To support constructive engagement and resolution of issues and adverse impacts, we maintain a site-level grievance mechanism where community members, including Indigenous Peoples, can register their complaints. The community grievance mechanism can serve as an early warning system by tracking trends and patterns in grievance types so they can be addressed in their earliest stages, ideally prior to further escalation.
Our community grievance mechanism is available in local languages, with management protocols tailored to local culture, and serves as the system for documenting and tracking complaints or impacts as well as the type and timeliness of our response. Grievances typically are received by community engagement team members through in-person engagements at established company or community forums, in writing via physical drop boxes or via local telephone hotlines. Grievances are routed to the site Community Grievance Officer, who records and relays the grievance to the appropriate department for evaluation. We work with community members to acknowledge the grievance, address the impact or problem, and where appropriate, provide remedy. For grievances with potentially high community impacts, senior management and applicable government authorities are engaged, as appropriate.
During 2021, our global operations recorded 172 community grievances, mostly regarding community benefits, environmental concerns, health and safety and physical damage. Our web-based grievance management system allows us to track grievances, identify thematic trends, report on resolutions and measure our performance.
During 2021, we finalized updates to our Community Grievance Management standard operating procedure incorporating the effectiveness criteria outlined in the UN Guiding Principles (UNGPs). These updates standardized key processes and enabled a more consistent approach to documentation and resolution to community concerns. Additionally, training was refreshed and conducted for Grievance Officers to ensure consistent understanding and application of the grievance mechanism across our global sites. The updated standard operating procedure clarifies and enhances key definitions and the categorization protocols and requires more frequent grievance reviews on a quarterly basis with the corporate team to allow for more robust monitoring and trend identification. The quarterly reviews also help to improve consistency in application of the standard operating procedure globally.
Below are examples of community grievances:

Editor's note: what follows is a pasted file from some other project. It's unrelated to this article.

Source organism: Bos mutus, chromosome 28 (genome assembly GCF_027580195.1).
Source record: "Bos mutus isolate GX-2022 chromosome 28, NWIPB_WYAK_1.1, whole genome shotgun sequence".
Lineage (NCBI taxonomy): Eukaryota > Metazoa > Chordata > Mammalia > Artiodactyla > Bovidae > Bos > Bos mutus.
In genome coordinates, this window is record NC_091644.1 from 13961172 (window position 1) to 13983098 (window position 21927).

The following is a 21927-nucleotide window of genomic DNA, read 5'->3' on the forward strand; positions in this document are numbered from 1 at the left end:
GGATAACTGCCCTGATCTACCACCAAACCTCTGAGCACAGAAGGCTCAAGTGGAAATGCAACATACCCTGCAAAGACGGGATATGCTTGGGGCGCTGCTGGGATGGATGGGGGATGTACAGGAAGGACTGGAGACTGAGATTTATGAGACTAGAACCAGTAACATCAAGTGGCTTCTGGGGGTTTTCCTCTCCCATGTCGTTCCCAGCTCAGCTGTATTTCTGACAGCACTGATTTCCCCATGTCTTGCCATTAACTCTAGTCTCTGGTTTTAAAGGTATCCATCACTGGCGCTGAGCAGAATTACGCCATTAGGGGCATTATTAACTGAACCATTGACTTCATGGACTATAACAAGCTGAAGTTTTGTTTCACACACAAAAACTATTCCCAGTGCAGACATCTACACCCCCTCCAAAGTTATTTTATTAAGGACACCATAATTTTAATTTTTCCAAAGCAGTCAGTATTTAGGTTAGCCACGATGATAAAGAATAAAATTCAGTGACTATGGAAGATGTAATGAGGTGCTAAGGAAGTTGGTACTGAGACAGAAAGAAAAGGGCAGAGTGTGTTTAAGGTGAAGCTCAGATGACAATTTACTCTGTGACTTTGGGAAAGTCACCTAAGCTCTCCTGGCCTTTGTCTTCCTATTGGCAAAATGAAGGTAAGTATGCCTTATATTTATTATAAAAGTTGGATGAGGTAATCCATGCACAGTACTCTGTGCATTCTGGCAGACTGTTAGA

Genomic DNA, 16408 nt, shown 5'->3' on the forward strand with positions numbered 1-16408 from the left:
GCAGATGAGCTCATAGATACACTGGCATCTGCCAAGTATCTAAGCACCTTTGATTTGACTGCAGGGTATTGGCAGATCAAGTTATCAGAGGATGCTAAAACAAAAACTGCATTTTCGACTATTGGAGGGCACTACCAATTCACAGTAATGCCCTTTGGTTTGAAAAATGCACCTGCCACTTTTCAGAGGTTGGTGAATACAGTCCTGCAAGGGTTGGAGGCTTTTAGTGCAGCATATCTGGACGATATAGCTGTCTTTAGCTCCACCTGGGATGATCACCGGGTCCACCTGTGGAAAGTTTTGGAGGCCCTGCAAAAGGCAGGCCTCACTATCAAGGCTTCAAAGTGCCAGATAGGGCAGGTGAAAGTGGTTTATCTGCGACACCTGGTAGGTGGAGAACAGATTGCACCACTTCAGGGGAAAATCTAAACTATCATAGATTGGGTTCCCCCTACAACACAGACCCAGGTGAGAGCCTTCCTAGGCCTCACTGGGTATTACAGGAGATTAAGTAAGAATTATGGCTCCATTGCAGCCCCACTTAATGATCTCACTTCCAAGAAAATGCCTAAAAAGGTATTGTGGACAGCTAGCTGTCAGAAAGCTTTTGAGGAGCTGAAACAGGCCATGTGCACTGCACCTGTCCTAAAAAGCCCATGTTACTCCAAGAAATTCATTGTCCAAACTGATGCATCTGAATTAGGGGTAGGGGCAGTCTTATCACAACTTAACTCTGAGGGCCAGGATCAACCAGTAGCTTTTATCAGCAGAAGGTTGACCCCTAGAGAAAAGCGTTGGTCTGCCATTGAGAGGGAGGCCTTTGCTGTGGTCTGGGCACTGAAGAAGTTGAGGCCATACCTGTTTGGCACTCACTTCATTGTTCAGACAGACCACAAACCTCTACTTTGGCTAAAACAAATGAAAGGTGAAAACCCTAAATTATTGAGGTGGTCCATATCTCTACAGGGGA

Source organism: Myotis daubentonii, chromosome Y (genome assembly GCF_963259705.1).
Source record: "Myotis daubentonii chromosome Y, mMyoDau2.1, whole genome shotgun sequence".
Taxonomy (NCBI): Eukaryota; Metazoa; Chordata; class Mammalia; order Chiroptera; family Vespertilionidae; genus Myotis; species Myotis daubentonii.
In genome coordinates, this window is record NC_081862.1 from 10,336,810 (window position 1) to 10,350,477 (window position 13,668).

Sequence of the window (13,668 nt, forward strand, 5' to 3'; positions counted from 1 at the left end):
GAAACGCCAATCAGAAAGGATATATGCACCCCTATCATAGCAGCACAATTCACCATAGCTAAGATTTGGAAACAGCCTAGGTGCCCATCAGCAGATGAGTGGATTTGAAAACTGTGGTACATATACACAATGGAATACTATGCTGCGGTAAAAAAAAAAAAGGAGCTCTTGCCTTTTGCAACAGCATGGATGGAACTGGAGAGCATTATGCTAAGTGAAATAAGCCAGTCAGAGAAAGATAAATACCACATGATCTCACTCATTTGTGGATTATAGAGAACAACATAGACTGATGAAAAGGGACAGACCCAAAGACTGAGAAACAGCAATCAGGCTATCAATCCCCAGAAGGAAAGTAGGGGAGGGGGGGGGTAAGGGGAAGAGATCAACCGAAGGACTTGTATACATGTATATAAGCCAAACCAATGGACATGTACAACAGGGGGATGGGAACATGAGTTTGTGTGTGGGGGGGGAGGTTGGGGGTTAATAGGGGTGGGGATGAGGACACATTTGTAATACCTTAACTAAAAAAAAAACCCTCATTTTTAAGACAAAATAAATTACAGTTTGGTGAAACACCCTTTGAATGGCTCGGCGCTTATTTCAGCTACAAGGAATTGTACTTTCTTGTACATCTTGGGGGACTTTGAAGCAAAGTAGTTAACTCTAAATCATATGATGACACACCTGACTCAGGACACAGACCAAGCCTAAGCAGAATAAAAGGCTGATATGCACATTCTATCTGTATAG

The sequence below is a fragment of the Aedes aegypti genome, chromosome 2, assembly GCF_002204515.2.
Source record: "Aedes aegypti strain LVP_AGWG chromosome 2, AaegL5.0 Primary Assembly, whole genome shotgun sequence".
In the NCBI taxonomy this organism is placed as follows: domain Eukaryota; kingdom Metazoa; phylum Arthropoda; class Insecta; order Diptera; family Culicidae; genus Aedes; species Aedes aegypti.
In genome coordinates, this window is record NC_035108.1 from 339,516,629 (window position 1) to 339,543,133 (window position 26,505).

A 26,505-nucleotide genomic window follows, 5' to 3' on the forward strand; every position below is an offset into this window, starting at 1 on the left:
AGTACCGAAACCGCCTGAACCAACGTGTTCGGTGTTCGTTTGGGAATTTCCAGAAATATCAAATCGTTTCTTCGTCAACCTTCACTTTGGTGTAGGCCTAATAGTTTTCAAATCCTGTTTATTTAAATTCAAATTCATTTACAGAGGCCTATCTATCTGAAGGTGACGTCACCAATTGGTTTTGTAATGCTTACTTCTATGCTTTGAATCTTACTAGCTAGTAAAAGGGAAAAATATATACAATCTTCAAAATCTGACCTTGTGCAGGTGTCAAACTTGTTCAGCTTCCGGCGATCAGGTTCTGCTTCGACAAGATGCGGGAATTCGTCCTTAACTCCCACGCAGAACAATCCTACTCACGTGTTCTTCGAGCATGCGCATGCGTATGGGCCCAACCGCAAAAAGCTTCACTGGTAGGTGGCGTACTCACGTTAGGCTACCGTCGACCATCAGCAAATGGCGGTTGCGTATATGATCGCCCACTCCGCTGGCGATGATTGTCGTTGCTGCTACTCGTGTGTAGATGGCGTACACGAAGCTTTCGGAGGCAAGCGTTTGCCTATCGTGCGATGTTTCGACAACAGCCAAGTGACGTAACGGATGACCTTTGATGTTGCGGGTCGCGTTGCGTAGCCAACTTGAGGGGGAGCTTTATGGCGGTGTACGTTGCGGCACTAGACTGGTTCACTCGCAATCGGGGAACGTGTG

In 2021, a community member from the Kamoro tribe submitted a grievance based on a perceived land rights violation associated with PT-FI’s operational activities along the Porakomahe Channel, a channel within PT-FI’s power plant area near the port. The Porakomahe Channel was released by the Kamoro tribe to the government in 1997 and the Government of Indonesia subsequently granted a permit to PT-FI to conduct operational activities in the area. PT-FI’s Grievance Team engaged directly in person with the complainant to better understand the specific concern. The team also consulted with multiple relevant stakeholders, including LEMASKO (the Kamoro Indigenous Council) and the local Mimika Government officials to further assess cultural and legal considerations relevant to the issue. Through these engagements and consultations, all parties acknowledged that there was insufficient justification to process this grievance as a land rights claim and the complainant withdrew the grievance.
In Arizona, a local resident living on a primary transportation route to our Safford mine reported recurring speeding instances by our carriers in a 25-mph zone. Over the course of four years, Safford worked in partnership with its carriers to address speeding concerns. We began to engage with specific carriers to reinforce the importance of thoughtful and safety-focused driving behaviors. This included a presentation to carrier safety leads at our annual Carrier Safety Conference as well as direct engagement with Graham County leaders to troubleshoot speeding concerns on this stretch of roadway. Additionally, our Safford site donated two solar-powered speed radar signs which were installed by Graham County’s Highway Department on both ends of the 25-mph zone in July 2020. Since this time, no further grievances have been received regarding carrier speeding.
A few years ago, El Abra received a grievance from the Indigenous community of Taira regarding potential impacts to an archaeological site. El Abra mobilized an archaeologist to conduct an independent investigation. The archaeologist detected a scratch on a pipeline within a few meters of an archaeological site yet no impacts to the archaeological site itself. The initial concern was that the damage could have been caused by the drones we use to conduct topographic surveys, but the pipeline was determined to have been scratched by something other than our equipment. The results of the investigation were shared with the complainant and the grievance was closed.
Community members are invited to share grievances by contacting FCX. For FCX contact information and the steps to filing a grievance, please refer to Community Information and Grievance Management on our website.
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